Considered One of the Weaker Entries in the Trek Universe but still Star Trek
Mar 14, 2013
I should start this review by disclaiming a remarkable fact: I purchased the complete series of Star Trek Enterprise a few years back without ever having watched a single episode of the show during its broadcast run. I say this not because I seek your respect, admiration or pity (though were you to insist on either of the first two, I suppose I wouldn't complain) but rather to illustrate a simple point: When it comes to sci-fi entertainment, the Trek legacy has some pretty big shoes to fill as far as I'm concerned.
So the big question you're probably asking yourself is whether or not I feel it was money well spent and I'll be glad to divulge such information but before doing so, let's take a moment to break down the hard facts of the show and its DVD release so as to further determine whether or not this is the set for you, shall we?
Set in the nearby regions of the Milky Way galaxy, during roughly the 2150s (ten years before the United Federation of Planets would be formed), the show follows the adventures of humanity's very first warp 5 capable starship: Enterprise.
According to the mythos, at warp 2, only a handful of inhabited planets were within a year's travel from Earth. But at warp 5, that number increased to ten thousand planets and thus it is the appointed task of Captain Jonathan Archer (Scott Bakula) & crew to visit as many of these worlds as possible.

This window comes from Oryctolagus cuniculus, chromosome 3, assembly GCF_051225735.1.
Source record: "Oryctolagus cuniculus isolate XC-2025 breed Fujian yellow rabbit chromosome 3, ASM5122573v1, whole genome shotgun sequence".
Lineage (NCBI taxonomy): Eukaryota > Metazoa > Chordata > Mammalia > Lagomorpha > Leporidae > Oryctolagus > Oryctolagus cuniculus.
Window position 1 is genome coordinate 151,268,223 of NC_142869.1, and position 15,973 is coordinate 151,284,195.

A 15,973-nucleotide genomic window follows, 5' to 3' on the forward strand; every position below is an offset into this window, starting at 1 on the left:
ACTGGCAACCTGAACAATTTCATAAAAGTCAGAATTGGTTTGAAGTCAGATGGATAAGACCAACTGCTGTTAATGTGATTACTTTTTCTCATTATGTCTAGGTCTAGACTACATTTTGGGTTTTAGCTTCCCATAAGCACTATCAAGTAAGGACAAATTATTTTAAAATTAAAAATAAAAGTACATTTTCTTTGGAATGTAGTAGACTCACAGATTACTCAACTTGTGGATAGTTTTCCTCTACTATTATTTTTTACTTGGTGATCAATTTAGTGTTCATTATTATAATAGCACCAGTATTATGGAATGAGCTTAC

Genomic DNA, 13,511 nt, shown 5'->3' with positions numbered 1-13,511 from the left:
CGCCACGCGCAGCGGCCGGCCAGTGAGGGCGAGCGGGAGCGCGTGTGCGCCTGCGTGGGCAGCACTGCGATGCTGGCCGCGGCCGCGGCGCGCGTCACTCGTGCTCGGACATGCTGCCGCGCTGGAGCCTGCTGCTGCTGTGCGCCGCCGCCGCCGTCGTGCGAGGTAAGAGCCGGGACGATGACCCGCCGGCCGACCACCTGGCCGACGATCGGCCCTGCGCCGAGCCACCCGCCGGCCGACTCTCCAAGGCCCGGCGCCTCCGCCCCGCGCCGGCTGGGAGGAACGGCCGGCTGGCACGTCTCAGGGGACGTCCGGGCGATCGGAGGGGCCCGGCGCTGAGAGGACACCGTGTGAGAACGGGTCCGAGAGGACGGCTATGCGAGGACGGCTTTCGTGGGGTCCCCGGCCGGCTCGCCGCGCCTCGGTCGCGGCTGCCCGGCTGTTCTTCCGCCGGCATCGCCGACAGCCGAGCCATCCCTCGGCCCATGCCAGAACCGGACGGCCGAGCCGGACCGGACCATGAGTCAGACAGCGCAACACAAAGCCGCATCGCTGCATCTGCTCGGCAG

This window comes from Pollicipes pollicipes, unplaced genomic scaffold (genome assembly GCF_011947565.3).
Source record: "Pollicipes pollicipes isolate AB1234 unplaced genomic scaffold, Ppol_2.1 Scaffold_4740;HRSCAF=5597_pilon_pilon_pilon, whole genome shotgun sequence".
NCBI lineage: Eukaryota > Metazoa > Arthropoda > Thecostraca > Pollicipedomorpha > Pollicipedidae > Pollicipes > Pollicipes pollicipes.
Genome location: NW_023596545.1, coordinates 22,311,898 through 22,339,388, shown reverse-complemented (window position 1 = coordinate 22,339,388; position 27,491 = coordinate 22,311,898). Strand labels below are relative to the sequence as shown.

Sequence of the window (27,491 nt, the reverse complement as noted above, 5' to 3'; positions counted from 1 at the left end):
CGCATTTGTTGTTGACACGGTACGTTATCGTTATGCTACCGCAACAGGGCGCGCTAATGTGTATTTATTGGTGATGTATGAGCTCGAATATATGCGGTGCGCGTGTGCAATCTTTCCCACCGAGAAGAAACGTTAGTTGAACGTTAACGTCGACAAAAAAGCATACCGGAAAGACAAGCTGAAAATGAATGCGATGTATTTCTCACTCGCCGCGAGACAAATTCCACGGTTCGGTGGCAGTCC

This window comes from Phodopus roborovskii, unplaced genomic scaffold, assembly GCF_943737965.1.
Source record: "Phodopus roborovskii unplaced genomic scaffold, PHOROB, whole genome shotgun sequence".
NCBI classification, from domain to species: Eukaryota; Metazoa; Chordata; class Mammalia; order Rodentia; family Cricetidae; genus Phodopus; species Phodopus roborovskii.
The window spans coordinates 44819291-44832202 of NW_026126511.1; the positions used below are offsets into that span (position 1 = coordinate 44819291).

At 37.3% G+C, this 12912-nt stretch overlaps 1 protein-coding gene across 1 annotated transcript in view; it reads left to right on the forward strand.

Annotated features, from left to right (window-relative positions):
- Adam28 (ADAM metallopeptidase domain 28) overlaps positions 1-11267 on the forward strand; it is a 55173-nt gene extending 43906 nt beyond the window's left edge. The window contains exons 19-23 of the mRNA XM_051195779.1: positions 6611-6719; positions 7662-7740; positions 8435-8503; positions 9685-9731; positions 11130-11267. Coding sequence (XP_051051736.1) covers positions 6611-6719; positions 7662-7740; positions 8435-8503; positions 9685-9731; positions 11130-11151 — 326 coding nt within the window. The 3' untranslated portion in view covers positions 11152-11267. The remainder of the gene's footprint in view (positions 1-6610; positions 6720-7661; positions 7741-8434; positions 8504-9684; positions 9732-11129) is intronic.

The show debuted September 26 2001 on UPN and ran for 98-episodes spanning a total of 4-seasons (ending on May 13, 2005). Low ratings are credited for its demise and unfortunately the dubious distinction of being the first Star Trek series since the original to have been cancelled by its network rather than finished by producers. It's also the bookend of an amazing run of Trek TV: The last series in an 18-year run of back-to-back new Star Trek shows beginning with Star Trek: The Next Generation in 1987.
That said, I can truly state that I went into the program with absolutely no expectations or predeterminations save for those established during previous Trek incarnations (most notably Next Generation and Deep Space 9). Initially I was a bit let down with the Enterprise formula. The first season, at least in my opinion, struggled to find itself. The cast didn't seem overly believable, the sets were deficient in imagination and perhaps most of all, the prose simply lacked that slightly mind-bending flow of believability that has always been a staple of the Star Trek experience to me.
Granted, I realize that this particular point in the mythos' timeline is supposed to be laced with claustrophobia and marvel considering it represents humanity's first foray into the galactic fold; the episodes themselves were a bit meandering to me with emphasis on action and quick resolve over the technologically brilliant conclusions to seemingly unsolvable dilemmas I'd come to cherish in past Trek efforts.
I made it through the fairly lackluster first season and the initial half of the second, starting to assume this would be the formula for the entire series only to be pleasantly surprised somewhere around the halfway point of the second season. Suddenly it was as if the cast had fallen into rhythm with both the characters they portrayed and interaction with one another. Perhaps even more importantly, however, was the writing seemed to have taken a huge step forward as well.